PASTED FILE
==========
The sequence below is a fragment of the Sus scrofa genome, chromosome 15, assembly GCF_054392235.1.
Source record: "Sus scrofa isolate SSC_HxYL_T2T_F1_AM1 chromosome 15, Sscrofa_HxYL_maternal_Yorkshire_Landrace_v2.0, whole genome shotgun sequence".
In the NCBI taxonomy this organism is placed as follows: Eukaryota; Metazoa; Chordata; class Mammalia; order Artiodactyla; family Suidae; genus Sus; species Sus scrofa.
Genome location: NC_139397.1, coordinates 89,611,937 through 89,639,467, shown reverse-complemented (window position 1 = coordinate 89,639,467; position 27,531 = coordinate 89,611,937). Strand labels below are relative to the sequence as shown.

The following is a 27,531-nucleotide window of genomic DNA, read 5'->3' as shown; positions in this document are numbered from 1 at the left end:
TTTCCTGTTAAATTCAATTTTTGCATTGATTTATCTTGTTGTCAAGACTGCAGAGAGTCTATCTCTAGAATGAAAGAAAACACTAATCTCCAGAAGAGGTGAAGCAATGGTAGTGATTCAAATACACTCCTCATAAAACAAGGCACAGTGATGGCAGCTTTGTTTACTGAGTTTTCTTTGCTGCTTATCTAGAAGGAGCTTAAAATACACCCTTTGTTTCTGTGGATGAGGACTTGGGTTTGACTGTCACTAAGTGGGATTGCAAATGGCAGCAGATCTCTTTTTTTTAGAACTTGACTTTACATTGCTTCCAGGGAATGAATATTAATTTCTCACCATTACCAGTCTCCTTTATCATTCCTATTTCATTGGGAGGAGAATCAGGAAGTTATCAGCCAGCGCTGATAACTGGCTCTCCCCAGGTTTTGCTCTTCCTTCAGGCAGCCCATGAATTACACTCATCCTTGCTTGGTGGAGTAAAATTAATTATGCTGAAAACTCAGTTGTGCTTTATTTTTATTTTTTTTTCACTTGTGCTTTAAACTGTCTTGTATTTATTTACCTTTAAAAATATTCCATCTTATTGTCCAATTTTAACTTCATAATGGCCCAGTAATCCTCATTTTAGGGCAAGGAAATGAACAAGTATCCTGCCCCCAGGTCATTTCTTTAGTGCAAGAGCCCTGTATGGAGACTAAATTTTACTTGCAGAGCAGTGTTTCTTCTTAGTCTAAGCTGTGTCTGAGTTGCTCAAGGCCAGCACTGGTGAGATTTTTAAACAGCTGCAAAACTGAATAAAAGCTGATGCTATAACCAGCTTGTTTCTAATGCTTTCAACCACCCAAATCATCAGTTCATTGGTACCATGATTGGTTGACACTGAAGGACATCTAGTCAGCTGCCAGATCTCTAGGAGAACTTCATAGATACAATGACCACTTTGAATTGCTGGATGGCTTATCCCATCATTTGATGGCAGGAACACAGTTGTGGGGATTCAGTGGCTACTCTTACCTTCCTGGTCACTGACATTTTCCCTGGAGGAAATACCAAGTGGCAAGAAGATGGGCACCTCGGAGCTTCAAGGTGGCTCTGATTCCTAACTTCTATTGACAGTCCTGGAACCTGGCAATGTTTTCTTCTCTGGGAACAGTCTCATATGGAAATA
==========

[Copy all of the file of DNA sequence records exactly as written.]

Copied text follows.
The sequence below is a fragment of the Sus scrofa genome, chromosome 15, assembly GCF_054392235.1.
Source record: "Sus scrofa isolate SSC_HxYL_T2T_F1_AM1 chromosome 15, Sscrofa_HxYL_maternal_Yorkshire_Landrace_v2.0, whole genome shotgun sequence".
In the NCBI taxonomy this organism is placed as follows: Eukaryota; Metazoa; Chordata; class Mammalia; order Artiodactyla; family Suidae; genus Sus; species Sus scrofa.
Genome location: NC_139397.1, coordinates 89,611,937 through 89,639,467, shown reverse-complemented (window position 1 = coordinate 89,639,467; position 27,531 = coordinate 89,611,937). Strand labels below are relative to the sequence as shown.

The following is a 27,531-nucleotide window of genomic DNA, read 5'->3' as shown; positions in this document are numbered from 1 at the left end:
TTTCCTGTTAAATTCAATTTTTGCATTGATTTATCTTGTTGTCAAGACTGCAGAGAGTCTATCTCTAGAATGAAAGAAAACACTAATCTCCAGAAGAGGTGAAGCAATGGTAGTGATTCAAATACACTCCTCATAAAACAAGGCACAGTGATGGCAGCTTTGTTTACTGAGTTTTCTTTGCTGCTTATCTAGAAGGAGCTTAAAATACACCCTTTGTTTCTGTGGATGAGGACTTGGGTTTGACTGTCACTAAGTGGGATTGCAAATGGCAGCAGATCTCTTTTTTTTAGAACTTGACTTTACATTGCTTCCAGGGAATGAATATTAATTTCTCACCATTACCAGTCTCCTTTATCATTCCTATTTCATTGGGAGGAGAATCAGGAAGTTATCAGCCAGCGCTGATAACTGGCTCTCCCCAGGTTTTGCTCTTCCTTCAGGCAGCCCATGAATTACACTCATCCTTGCTTGGTGGAGTAAAATTAATTATGCTGAAAACTCAGTTGTGCTTTATTTTTATTTTTTTTTCACTTGTGCTTTAAACTGTCTTGTATTTATTTACCTTTAAAAATATTCCATCTTATTGTCCAATTTTAACTTCATAATGGCCCAGTAATCCTCATTTTAGGGCAAGGAAATGAACAAGTATCCTGCCCCCAGGTCATTTCTTTAGTGCAAGAGCCCTGTATGGAGACTAAATTTTACTTGCAGAGCAGTGTTTCTTCTTAGTCTAAGCTGTGTCTGAGTTGCTCAAGGCCAGCACTGGTGAGATTTTTAAACAGCTGCAAAACTGAATAAAAGCTGATGCTATAACCAGCTTGTTTCTAATGCTTTCAACCACCCAAATCATCAGTTCATTGGTACCATGATTGGTTGACACTGAAGGACATCTAGTCAGCTGCCAGATCTCTAGGAGAACTTCATAGATACAATGACCACTTTGAATTGCTGGATGGCTTATCCCATCATTTGATGGCAGGAACACAGTTGTGGGGATTCAGTGGCTACTCTTACCTTCCTGGTCACTGACATTTTCCCTGGAGGAAATACCAAGTGGCAAGAAGATGGGCACCTCGGAGCTTCAAGGTGGCTCTGATTCCTAACTTCTATTGACAGTCCTGGAACCTGGCAATGTTTTCTTCTCTGGGAACAGTCTCATATGGAAATA